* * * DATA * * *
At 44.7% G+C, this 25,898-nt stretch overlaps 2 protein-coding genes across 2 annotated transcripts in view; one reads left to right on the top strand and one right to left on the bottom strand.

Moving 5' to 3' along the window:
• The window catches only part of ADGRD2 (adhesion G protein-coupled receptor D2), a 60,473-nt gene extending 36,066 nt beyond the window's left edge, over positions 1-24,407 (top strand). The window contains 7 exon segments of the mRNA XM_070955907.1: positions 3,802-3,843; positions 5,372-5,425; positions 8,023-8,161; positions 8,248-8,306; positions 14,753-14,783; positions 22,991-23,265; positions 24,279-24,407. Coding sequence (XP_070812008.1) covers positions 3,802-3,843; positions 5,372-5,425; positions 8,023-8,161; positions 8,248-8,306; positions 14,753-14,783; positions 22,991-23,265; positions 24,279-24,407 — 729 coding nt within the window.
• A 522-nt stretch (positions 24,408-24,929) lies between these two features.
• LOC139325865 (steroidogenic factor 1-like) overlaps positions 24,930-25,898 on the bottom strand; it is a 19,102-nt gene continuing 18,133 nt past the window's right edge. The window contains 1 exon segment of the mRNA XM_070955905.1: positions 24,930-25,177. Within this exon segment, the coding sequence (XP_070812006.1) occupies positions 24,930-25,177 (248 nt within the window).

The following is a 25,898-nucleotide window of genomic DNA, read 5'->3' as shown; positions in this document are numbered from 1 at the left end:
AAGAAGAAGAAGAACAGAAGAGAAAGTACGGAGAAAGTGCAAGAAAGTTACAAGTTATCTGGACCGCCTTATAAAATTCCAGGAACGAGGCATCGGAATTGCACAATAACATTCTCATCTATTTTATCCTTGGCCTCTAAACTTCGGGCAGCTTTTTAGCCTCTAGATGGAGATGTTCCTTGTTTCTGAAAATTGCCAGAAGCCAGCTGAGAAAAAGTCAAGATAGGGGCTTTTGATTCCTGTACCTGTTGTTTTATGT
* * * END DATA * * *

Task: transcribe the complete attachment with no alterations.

At 44.7% G+C, this 25,898-nt stretch overlaps 2 protein-coding genes across 2 annotated transcripts in view; one reads left to right on the top strand and one right to left on the bottom strand.

Moving 5' to 3' along the window:
• The window catches only part of ADGRD2 (adhesion G protein-coupled receptor D2), a 60,473-nt gene extending 36,066 nt beyond the window's left edge, over positions 1-24,407 (top strand). The window contains 7 exon segments of the mRNA XM_070955907.1: positions 3,802-3,843; positions 5,372-5,425; positions 8,023-8,161; positions 8,248-8,306; positions 14,753-14,783; positions 22,991-23,265; positions 24,279-24,407. Coding sequence (XP_070812008.1) covers positions 3,802-3,843; positions 5,372-5,425; positions 8,023-8,161; positions 8,248-8,306; positions 14,753-14,783; positions 22,991-23,265; positions 24,279-24,407 — 729 coding nt within the window.
• A 522-nt stretch (positions 24,408-24,929) lies between these two features.
• LOC139325865 (steroidogenic factor 1-like) overlaps positions 24,930-25,898 on the bottom strand; it is a 19,102-nt gene continuing 18,133 nt past the window's right edge. The window contains 1 exon segment of the mRNA XM_070955905.1: positions 24,930-25,177. Within this exon segment, the coding sequence (XP_070812006.1) occupies positions 24,930-25,177 (248 nt within the window).

The following is a 25,898-nucleotide window of genomic DNA, read 5'->3' as shown; positions in this document are numbered from 1 at the left end:
AAGAAGAAGAAGAACAGAAGAGAAAGTACGGAGAAAGTGCAAGAAAGTTACAAGTTATCTGGACCGCCTTATAAAATTCCAGGAACGAGGCATCGGAATTGCACAATAACATTCTCATCTATTTTATCCTTGGCCTCTAAACTTCGGGCAGCTTTTTAGCCTCTAGATGGAGATGTTCCTTGTTTCTGAAAATTGCCAGAAGCCAGCTGAGAAAAAGTCAAGATAGGGGCTTTTGATTCCTGTACCTGTTGTTTTATGT